This paper investigates the case of a non-Ebola panic in Hamilton, Ontario in 2001. Using in-depth interviews of journalists, hospital staff, members of the Congolese-Black community and content analysis of coverage by four Canadian newspapers, this study shows that the media problematized the case by cross-articulating a health scare of Ebola with immigration, crime and “race”. Utilizing extant “late modernity” literature and its attendant anxiety over risks, the study shows how a “scapegoat” was created, feasted upon by the media and aroused the collective conscience of mainstream Canadian society. Consequently, the voice of the community was misrepresented and underrepresented in the media. This study explicates the human material effects of media coverage on members of the community. Through interviews with key dramatis personae in the event, this study qualitatively teases out how weak ties to major institutions of society can lead to a drowning out of minority standpoints regardless of its authenticity and factuality.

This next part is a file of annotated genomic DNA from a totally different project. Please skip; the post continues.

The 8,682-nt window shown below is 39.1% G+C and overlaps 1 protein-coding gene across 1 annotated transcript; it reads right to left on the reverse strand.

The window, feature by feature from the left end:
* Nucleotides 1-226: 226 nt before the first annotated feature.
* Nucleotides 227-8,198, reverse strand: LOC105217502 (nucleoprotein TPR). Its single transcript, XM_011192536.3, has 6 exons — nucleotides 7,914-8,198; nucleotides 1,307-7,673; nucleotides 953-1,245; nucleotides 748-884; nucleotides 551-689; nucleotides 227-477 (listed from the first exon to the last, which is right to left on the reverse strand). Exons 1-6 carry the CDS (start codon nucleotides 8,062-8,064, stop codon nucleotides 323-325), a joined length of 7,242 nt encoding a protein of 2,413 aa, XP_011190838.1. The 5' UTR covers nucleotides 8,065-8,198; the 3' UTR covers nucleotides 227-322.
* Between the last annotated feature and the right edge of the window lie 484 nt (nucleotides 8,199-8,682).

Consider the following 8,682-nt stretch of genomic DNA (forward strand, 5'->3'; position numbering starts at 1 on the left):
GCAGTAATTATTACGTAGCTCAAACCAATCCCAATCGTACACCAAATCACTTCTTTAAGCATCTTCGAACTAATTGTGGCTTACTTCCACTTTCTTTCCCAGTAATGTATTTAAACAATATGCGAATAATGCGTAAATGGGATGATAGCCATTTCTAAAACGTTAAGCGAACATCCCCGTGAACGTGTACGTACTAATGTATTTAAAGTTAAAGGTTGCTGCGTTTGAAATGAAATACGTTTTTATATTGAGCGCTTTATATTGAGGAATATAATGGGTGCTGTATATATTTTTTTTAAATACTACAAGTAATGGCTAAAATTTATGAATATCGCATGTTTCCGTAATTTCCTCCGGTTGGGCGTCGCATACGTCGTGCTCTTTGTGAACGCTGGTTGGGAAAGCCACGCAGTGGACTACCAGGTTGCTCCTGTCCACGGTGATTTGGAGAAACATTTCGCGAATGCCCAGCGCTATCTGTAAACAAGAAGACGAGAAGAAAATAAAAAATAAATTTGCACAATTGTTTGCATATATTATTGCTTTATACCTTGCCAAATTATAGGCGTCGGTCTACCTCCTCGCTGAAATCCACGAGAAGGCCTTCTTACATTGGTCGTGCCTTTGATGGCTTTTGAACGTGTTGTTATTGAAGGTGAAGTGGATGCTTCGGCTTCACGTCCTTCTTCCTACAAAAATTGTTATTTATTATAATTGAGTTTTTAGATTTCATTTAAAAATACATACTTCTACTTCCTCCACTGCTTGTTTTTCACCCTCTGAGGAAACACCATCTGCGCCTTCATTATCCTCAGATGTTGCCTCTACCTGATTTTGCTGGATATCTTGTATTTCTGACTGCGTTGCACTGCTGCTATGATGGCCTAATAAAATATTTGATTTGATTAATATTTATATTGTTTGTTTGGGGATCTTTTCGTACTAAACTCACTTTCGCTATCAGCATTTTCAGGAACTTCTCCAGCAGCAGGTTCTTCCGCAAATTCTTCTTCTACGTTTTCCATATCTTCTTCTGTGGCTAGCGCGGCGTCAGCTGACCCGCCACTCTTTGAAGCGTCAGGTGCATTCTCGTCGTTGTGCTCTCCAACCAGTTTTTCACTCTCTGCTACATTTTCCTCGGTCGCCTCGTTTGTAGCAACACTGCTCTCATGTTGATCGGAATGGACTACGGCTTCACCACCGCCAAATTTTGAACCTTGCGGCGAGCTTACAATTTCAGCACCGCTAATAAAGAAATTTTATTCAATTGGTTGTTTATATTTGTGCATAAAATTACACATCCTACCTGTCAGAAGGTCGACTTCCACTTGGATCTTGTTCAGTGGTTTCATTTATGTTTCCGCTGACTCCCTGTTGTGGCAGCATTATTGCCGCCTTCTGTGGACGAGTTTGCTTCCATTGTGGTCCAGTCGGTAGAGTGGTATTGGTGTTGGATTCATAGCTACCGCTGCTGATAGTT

Adeyanju, Charles T. and Oriola, Temitope
"“‘Not In Canada’: The Non-Ebola Panic And Media Misrepresentation Of The Black Community”,"
African Journal of Criminology and Justice Studies: Vol. 4:
1, Article 3.
Available at: https://digitalscholarship.tsu.edu/ajcjs/vol4/iss1/3